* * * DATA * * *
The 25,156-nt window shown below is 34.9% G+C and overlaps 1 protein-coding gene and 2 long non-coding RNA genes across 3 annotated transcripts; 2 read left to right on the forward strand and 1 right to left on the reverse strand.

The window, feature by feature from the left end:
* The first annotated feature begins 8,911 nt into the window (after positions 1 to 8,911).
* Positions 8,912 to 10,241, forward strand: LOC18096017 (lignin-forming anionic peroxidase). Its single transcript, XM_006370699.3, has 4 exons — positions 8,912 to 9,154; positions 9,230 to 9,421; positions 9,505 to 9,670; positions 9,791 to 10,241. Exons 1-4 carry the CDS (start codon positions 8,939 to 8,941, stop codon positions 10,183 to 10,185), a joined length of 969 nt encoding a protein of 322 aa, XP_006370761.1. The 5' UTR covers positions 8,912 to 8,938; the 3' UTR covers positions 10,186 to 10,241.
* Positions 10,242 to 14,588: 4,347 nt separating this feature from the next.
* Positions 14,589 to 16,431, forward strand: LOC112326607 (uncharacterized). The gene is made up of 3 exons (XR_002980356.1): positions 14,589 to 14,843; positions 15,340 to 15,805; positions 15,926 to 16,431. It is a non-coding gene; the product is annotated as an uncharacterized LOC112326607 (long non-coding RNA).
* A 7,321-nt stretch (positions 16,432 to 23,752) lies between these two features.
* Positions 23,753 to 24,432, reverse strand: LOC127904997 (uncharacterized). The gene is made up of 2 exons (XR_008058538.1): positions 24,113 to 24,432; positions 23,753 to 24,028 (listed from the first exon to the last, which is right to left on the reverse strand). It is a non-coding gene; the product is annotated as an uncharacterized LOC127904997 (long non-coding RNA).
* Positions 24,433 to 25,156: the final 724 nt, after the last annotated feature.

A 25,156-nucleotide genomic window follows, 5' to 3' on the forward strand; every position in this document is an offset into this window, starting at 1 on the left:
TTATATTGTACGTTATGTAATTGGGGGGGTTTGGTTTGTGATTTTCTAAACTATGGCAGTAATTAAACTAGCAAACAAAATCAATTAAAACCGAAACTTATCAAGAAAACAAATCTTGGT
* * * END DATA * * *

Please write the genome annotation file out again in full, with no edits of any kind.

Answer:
The 25,156-nt window shown below is 34.9% G+C and overlaps 1 protein-coding gene and 2 long non-coding RNA genes across 3 annotated transcripts; 2 read left to right on the forward strand and 1 right to left on the reverse strand.

The window, feature by feature from the left end:
* The first annotated feature begins 8,911 nt into the window (after positions 1 to 8,911).
* Positions 8,912 to 10,241, forward strand: LOC18096017 (lignin-forming anionic peroxidase). Its single transcript, XM_006370699.3, has 4 exons — positions 8,912 to 9,154; positions 9,230 to 9,421; positions 9,505 to 9,670; positions 9,791 to 10,241. Exons 1-4 carry the CDS (start codon positions 8,939 to 8,941, stop codon positions 10,183 to 10,185), a joined length of 969 nt encoding a protein of 322 aa, XP_006370761.1. The 5' UTR covers positions 8,912 to 8,938; the 3' UTR covers positions 10,186 to 10,241.
* Positions 10,242 to 14,588: 4,347 nt separating this feature from the next.
* Positions 14,589 to 16,431, forward strand: LOC112326607 (uncharacterized). The gene is made up of 3 exons (XR_002980356.1): positions 14,589 to 14,843; positions 15,340 to 15,805; positions 15,926 to 16,431. It is a non-coding gene; the product is annotated as an uncharacterized LOC112326607 (long non-coding RNA).
* A 7,321-nt stretch (positions 16,432 to 23,752) lies between these two features.
* Positions 23,753 to 24,432, reverse strand: LOC127904997 (uncharacterized). The gene is made up of 2 exons (XR_008058538.1): positions 24,113 to 24,432; positions 23,753 to 24,028 (listed from the first exon to the last, which is right to left on the reverse strand). It is a non-coding gene; the product is annotated as an uncharacterized LOC127904997 (long non-coding RNA).
* Positions 24,433 to 25,156: the final 724 nt, after the last annotated feature.

A 25,156-nucleotide genomic window follows, 5' to 3' on the forward strand; every position in this document is an offset into this window, starting at 1 on the left:
TTATATTGTACGTTATGTAATTGGGGGGGTTTGGTTTGTGATTTTCTAAACTATGGCAGTAATTAAACTAGCAAACAAAATCAATTAAAACCGAAACTTATCAAGAAAACAAATCTTGGT